Switzerland's newly elected parliament.⁠ The Greens have dramatically upped their numbers

The Green Party gained a sensational 17 extra seats, but the right-wing Swiss People's Party, as well as the left-wing Social Democrats, lost out.⁠⁠


4. The status quo comes at a price 

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Switzerland’s big unresolved questions have been on ice for years. First there is the framework agreement with the EU, on which no politician wanted to take a strong stance during the election campaign and risk paying the price for it. The new parliament is expected to make progress in addressing climate change and shrinking biodiversity, but there are many other urgent issues that Switzerland hasn’t even begun to find answers to.

Demographic changes are leading to an ageing society and deepening the generational gap. Digitalisation is eating up jobs and dividing the population into winners and losers. There are also geographic changes underway, with growing divides between rapidly growing cities and the countryside. There are also many issues where the country has been stuck in a cul-de-sac, including agriculture, healthcare and monetary policy. If they are ignored, there is a threat of a break down.

5. The calls for gender equality are being heard

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Around half a million women took to the streets during the nationwide women’s strike in June to demand gender equality. Never before have so many women run for parliamentary seats as they did in these elections, and both chambers are set to have more seats held by women. At the cantonal level, women made history. The cantons of Obwalden and Zug will be represented by women for the first time. The share of women also increased in at least seven of the country's 26 cantons.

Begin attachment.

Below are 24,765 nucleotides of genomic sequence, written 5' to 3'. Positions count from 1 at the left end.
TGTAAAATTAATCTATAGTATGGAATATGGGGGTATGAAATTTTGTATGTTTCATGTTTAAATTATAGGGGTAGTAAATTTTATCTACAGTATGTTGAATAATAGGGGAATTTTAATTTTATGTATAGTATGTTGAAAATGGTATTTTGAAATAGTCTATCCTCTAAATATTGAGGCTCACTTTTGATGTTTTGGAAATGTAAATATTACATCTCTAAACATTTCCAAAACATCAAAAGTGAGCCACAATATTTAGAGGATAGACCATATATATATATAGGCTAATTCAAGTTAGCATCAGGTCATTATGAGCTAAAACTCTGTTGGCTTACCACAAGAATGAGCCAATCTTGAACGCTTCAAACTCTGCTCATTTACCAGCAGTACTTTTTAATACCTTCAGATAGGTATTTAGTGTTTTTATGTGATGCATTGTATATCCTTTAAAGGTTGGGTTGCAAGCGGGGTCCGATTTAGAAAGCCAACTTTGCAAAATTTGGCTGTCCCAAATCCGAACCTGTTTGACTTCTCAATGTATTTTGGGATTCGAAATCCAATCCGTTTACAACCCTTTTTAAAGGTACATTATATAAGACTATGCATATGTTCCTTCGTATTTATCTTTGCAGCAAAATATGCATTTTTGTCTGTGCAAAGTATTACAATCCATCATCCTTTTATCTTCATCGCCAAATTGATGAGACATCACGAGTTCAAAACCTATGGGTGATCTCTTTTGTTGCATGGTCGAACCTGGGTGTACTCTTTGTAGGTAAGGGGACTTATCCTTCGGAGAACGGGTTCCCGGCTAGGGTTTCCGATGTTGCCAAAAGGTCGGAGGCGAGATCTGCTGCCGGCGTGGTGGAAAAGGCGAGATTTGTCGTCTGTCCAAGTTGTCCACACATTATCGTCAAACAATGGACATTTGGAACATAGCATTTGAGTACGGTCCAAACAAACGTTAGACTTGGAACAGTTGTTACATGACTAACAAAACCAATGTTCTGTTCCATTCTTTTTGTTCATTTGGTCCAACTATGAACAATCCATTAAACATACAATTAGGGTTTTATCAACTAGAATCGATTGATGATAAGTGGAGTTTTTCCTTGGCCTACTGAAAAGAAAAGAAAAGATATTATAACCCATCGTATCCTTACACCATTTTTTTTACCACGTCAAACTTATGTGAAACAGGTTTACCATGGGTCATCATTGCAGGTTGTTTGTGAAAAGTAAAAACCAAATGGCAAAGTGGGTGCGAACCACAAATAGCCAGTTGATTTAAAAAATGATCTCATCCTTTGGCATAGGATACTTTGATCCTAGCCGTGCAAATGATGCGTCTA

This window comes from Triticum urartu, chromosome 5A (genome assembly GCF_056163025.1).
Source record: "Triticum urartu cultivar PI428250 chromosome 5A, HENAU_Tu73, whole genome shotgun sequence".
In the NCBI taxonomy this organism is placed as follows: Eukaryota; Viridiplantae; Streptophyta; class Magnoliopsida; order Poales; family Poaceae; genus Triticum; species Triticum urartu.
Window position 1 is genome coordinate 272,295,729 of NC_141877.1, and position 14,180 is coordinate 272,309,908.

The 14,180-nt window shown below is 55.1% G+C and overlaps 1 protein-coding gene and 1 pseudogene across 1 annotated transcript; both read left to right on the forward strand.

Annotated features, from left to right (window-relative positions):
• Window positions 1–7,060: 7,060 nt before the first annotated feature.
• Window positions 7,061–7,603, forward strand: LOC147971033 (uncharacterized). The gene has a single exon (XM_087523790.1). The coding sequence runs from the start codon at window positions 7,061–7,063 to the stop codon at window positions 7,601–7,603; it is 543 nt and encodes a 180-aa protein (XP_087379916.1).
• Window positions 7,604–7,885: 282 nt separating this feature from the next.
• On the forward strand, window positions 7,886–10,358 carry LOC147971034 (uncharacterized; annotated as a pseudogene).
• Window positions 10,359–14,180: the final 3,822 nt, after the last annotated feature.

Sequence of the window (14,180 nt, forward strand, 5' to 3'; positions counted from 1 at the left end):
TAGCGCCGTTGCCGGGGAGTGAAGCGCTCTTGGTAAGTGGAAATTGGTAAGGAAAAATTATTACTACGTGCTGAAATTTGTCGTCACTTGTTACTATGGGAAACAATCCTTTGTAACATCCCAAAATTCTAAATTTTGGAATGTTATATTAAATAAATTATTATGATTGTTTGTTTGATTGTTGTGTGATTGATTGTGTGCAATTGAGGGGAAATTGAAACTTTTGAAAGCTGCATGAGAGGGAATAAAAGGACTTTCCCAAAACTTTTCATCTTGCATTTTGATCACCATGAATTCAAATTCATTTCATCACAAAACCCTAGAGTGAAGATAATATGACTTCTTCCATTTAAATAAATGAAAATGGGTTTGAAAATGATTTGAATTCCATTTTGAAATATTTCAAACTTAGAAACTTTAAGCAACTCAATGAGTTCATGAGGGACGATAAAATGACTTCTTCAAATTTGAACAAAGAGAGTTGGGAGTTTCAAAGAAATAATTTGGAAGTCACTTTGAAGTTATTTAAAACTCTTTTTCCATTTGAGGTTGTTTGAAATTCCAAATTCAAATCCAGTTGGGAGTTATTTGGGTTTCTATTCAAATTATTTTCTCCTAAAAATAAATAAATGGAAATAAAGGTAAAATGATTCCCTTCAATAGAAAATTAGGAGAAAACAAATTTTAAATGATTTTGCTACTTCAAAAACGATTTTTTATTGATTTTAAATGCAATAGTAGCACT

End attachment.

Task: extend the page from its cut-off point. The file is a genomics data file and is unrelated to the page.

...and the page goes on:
Flavia Kleiner, co-president of the youth activist group Operation Libero, said that it was a good day for democracy. The gains for female candidates show that "awareness has sharpened. It is not enough for men to have good intentions. Women don’t want to leave men to represent them. Democracy is better if both genders are represented equally," said Kleiner.

6. Suspense is in the air about the future of the cabinet 

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With an election result as shape-shifting as this one, talk is naturally turning to the composition of the Federal Council (the executive branch or cabinet). Green Party president Regula Rytz is now demanding a seat on the executive for her party. Even if there is some legitimacy to the demand, there is no urgency to it, say some parties. 

In Switzerland, there is no tradition of removing or deselecting existing cabinet members. Following the elections, parliament is now centre-left, but the government leans to the right. The discussion has been launched but won’t lead to any decisions until the election of the new government on December 11.


Adapted from German by Jessica Davis Plüss